The UK’s top family judge has said that changes need to be made to Britain’s laws to adequately protect couples who co-habit for significant periods.
President of the Family Division, Sir Nicholas Wall, described how, under the current system, women in particular could be disadvantaged with no rights to property due to the co-habitation and no maintenance entitlement. Sir Nicholas is advocating changes to the law which would provide courts with the powers to award property rights or maintenance payments. However, Sir Nicholas warned that it would be dangerous for the changes to become standard, with many different factors needing to be taken into consideration, such as the length of time spent living together.
Sir Nicholas said during an interview with the Times, “I am in favour of cohabitees having rights because of the injustice of the present situation. Women cohabitees in particular are severely disadvantage by being unable to claim maintenance and by having their property rights determined by the conventional laws of trust.” Sir Nicholas went on to insist that each case would have to considered on its own merit, adding, “If co-habitation has been short and the contribution minimal, judges would not be sympathetic to a claim.”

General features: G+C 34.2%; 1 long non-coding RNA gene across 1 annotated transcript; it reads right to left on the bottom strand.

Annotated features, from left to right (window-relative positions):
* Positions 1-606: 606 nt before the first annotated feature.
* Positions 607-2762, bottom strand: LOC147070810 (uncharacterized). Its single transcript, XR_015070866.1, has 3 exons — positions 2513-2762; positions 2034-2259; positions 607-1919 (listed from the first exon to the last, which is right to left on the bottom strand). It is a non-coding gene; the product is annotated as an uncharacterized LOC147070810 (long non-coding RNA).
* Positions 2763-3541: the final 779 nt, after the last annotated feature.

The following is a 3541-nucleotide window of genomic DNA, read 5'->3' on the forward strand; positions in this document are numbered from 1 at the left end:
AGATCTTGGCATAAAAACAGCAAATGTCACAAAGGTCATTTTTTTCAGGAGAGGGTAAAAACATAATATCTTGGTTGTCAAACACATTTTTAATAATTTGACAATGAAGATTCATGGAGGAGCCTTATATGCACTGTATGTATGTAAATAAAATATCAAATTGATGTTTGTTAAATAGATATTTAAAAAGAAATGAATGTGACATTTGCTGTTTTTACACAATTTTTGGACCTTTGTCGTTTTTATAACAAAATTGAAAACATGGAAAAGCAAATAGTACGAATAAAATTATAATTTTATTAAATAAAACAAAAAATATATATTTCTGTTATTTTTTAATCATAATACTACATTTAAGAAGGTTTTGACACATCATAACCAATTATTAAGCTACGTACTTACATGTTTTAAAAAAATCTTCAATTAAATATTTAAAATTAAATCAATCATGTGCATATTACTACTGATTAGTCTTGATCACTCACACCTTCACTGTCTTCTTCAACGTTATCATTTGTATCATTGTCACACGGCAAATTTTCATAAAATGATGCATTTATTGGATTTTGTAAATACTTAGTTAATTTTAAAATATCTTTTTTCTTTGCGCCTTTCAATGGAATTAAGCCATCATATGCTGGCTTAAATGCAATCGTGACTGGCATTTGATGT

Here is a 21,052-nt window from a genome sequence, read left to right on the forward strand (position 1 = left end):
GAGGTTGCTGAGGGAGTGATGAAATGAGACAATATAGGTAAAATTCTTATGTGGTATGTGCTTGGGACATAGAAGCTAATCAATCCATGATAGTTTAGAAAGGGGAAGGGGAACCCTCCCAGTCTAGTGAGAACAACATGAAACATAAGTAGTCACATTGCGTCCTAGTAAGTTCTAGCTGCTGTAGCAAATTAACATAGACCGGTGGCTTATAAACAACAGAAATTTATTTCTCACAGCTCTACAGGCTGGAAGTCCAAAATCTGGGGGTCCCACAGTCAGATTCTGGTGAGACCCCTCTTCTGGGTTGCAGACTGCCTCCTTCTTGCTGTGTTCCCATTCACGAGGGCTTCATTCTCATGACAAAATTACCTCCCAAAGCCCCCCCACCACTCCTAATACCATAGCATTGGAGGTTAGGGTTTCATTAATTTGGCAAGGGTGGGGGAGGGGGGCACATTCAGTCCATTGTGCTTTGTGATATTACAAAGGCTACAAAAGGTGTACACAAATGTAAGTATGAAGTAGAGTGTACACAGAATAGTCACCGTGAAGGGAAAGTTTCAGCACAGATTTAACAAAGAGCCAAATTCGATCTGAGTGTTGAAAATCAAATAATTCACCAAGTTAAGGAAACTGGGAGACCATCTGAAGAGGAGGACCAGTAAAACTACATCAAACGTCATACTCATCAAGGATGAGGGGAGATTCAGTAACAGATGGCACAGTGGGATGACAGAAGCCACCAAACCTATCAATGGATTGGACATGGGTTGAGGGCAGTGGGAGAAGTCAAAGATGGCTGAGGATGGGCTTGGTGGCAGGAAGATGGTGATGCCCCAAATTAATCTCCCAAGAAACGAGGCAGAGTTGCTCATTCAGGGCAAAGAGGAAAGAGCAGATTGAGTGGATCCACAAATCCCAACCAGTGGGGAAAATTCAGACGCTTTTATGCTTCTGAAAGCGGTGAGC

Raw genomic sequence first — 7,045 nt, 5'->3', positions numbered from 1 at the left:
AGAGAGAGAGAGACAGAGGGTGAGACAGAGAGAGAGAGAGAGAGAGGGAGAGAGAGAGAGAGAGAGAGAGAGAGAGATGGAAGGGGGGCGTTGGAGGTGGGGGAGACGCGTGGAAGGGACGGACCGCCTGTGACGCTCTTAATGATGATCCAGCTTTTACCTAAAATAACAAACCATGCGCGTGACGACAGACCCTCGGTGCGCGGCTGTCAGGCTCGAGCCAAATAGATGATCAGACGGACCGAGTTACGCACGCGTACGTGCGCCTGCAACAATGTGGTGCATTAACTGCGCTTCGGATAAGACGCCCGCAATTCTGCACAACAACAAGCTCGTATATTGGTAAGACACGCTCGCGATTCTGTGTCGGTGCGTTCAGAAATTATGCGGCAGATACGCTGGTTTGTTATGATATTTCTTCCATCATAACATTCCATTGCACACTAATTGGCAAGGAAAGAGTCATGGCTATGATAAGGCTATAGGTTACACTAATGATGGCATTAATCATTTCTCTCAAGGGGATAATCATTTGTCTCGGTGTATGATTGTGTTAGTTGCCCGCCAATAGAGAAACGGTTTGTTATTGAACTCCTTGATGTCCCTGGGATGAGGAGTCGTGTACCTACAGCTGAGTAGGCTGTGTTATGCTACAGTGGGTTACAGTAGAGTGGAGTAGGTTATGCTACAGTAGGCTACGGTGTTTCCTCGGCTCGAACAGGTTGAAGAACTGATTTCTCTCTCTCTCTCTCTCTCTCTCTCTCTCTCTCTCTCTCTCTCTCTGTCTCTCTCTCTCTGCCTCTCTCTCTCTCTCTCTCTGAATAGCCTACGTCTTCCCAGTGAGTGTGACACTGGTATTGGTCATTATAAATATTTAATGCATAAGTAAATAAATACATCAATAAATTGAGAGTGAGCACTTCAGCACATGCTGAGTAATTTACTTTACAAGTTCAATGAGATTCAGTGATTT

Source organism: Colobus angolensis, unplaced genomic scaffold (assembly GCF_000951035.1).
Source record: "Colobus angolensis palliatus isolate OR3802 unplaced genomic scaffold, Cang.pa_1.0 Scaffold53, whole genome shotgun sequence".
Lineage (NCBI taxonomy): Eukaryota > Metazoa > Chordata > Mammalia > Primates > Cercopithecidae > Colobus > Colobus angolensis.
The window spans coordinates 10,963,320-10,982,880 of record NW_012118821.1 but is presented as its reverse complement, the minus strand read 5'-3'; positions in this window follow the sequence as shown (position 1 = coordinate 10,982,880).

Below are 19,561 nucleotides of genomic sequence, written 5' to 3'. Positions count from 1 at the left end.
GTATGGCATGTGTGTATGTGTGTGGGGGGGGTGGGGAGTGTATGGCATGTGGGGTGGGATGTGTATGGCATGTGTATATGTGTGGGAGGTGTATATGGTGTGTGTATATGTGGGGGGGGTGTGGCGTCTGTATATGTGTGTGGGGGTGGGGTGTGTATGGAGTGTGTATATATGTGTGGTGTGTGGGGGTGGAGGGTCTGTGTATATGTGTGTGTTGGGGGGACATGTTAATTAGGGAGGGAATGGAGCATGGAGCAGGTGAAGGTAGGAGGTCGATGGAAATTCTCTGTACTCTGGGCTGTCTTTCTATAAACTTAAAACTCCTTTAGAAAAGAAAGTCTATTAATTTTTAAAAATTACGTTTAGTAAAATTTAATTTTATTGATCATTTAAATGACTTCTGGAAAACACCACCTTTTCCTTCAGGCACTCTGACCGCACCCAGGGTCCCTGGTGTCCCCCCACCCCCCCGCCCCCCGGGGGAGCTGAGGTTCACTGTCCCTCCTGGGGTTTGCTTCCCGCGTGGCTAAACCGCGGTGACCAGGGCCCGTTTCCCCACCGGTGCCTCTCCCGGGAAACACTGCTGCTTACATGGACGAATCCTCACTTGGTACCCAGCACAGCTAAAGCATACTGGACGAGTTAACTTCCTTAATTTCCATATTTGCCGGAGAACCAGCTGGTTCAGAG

Sir Nicholas is not the only legal big-wig to support a change to the legislation, with the Law Commission recommending rights for cohabitees in long term relationships as far back as 2007. Sir Nicholas expressed his ‘disappointment’ that the government had not sought to implement any changes in the last four years.
Any amendment to the law is bound to attract hot debate with opponents wary of introducing any changes which would provide the same protection as marriage, as many believe this would undermine the institution. Any new law would therefore stop short of bestowing the same automatic rights as married couples, but allow courts to consider genuine claims.
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